“Yes a sort of Advertising Standards Agency for political parties! I think if we somehow win the Brexit battle and overturn the result it will be a victory for democracy and the fact parties and campaigns cannot get away with rank untruths, based on populism”
    Kind of like a right to recall on parliament. Kind of puts you in mind of the no more broken promises, Tuition Fees Fiasco, Nick Clegg, doesn’t it
    @Rick Heyse
    Whether the referendum was advisory or not is kind of a mute point now.
    May I suggest that you read an interesting paper commissioned by the EU parliament Committee on Constitutional Affairs and has just been published http://www.europarl.europa.eu/RegData/etudes/IDAN/2018/596820/IPOL_IDA(2018)596820_EN.pdf
    It is all about whether article 50 is revocable and if so if it can be done either unilaterally or even multilateral
    The European Parliament has taken the position that a hypothetical revocation should be some form of multilateral act and include conditions set by the remaining Member States. In its first resolution on Brexit, on 5 April 2017, the Parliament included a paragraph that suggests that the revocation of the notification is possible – although it should be “subject to conditions set by all EU-27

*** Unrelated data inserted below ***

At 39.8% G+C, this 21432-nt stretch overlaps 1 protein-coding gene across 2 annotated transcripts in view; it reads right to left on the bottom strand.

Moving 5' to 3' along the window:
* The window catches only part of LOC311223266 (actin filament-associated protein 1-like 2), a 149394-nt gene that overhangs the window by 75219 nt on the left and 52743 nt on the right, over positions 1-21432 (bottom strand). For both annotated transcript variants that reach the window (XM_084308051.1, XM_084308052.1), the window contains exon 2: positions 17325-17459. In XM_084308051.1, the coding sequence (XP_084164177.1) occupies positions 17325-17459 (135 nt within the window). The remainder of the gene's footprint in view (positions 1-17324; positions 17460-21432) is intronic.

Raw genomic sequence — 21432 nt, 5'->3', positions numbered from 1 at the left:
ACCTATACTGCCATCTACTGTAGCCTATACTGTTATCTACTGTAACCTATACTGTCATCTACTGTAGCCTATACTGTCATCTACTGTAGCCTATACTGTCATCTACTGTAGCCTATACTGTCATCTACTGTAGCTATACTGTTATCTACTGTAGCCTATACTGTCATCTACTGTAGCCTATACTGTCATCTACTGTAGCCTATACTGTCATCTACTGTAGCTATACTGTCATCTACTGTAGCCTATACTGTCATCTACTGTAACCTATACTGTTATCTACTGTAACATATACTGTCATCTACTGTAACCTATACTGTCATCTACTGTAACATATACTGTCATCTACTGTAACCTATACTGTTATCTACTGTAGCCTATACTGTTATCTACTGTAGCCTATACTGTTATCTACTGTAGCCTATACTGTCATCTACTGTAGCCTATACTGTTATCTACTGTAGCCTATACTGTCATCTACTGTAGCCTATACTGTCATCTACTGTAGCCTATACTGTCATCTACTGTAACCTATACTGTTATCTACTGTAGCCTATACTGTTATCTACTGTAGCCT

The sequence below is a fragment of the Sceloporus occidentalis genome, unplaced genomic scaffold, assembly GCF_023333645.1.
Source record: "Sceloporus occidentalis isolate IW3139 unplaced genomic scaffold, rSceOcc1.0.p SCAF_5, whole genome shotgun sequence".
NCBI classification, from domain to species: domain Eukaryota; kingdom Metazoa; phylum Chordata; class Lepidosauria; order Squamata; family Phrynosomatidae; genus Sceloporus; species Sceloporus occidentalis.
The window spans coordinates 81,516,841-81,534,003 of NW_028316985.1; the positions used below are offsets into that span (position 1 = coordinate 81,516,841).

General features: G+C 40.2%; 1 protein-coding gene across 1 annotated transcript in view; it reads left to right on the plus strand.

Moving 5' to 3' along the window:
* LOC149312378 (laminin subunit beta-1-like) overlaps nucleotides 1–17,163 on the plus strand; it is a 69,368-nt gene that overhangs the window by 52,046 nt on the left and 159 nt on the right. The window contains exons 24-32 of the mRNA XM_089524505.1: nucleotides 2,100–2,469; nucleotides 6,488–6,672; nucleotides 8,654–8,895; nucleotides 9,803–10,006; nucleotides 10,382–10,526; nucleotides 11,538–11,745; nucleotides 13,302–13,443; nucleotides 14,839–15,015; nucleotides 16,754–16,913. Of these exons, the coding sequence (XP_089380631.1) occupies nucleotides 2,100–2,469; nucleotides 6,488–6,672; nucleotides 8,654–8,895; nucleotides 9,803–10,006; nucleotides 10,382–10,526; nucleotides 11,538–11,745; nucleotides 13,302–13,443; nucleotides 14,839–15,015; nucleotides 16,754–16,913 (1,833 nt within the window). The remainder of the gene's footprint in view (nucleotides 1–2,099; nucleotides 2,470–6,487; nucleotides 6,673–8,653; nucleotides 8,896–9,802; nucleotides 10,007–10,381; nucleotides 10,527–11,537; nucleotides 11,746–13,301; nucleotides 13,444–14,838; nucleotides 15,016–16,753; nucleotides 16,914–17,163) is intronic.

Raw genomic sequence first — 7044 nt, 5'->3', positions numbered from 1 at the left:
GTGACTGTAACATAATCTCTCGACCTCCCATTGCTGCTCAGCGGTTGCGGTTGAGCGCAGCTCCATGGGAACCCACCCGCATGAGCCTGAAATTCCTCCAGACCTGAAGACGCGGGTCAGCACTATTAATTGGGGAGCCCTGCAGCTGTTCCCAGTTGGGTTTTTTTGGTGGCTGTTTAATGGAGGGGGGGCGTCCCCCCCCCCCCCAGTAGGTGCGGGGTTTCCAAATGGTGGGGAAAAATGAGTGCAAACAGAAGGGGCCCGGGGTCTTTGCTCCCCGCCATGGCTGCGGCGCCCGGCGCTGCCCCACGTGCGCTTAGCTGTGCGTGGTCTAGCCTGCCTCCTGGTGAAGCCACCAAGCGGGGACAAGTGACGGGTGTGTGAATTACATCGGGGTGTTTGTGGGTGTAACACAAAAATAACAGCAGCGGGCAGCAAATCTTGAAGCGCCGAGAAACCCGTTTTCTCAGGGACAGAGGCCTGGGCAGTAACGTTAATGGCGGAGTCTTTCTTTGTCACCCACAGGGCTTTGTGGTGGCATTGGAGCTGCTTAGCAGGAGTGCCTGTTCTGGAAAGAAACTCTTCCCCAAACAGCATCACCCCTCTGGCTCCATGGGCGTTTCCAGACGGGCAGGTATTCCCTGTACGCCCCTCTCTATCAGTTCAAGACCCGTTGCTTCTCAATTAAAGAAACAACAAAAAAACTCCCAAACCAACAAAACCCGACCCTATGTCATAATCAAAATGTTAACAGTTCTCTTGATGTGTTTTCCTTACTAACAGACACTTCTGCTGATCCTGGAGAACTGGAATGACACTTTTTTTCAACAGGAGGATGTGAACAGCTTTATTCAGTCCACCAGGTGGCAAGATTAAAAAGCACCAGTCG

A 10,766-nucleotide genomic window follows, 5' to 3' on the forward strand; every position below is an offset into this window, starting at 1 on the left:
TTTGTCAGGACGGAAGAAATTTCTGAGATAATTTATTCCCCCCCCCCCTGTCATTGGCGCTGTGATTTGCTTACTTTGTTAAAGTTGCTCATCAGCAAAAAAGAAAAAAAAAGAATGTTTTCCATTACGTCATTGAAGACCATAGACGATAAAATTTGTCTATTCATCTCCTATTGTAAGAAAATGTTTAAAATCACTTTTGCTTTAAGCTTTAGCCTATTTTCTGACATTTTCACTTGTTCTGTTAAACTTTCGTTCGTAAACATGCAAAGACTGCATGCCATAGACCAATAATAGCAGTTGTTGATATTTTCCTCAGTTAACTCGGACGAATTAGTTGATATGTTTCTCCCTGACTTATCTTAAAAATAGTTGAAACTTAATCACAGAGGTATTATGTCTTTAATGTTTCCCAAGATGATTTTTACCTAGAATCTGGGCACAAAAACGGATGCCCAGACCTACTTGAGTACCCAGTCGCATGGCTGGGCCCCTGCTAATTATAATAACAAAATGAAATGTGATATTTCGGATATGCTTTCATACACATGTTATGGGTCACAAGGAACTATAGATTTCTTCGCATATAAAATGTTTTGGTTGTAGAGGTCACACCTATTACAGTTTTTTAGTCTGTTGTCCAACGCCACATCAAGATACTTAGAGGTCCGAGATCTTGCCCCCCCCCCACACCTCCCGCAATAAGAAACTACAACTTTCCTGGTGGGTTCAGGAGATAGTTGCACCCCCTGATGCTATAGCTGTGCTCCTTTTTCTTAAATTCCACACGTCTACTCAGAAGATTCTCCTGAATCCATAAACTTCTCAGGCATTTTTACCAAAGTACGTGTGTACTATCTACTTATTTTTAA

Guy Verhofstadt, has also declared that the door for the UK would remain open if it changed its mind but that “it will be a brand new door with a new Europe: a Europe without rebates, without complexity, with real power and with unity”. In other words the article 49 process of joining with schengen and the Euro and there is no way that the Uk would agree to that.
    The calls for an exit from brexit and 2nd or 3rd referendums are losing credibility every day, remnainers do not want to acknowledge it. So much time is being wasted talking about what you want to do, without spending the time to find out what you actually can do

  • Peter Martin 17th Jan '18 - 8:36am

    @ Arnold Kiel,

    Thank you for your advice on how to take “democratic decisions”.

    However, if I remember correctly, your previous comments have indicated you feel that, for the EU to progress, the important decisions have to be made by the technocrats as ordinary people can’t be relied upon to understand the issues. Therefore they might get it wrong and not make the “correct” choice!

    You’d fit in well with the EU PTB. An obvious example would be the replacement of the DM by the euro in Germany. Would that ever have been agreed to by the majority of German people?

    No problem for the EU. It doesn’t matter whether or not there is popular support. It just goes ahead and does it anyway!

  • Philip Knowles 17th Jan '18 - 9:45am

    @matt
    The British person who drafted Article 50 has been quoted several times that the whole point of the Article 50 process was that it was revokable. It was to enable a cooling off period so that the people of a state had the opportunity to replace an errant government.
    I think we missed that opportunity last year!
    However, the demographic change since 2016 means that a lot of the older Brexit voters have been replaced by younger pro-European ones. These young voters are far more likely to vote as was seen at the General Election.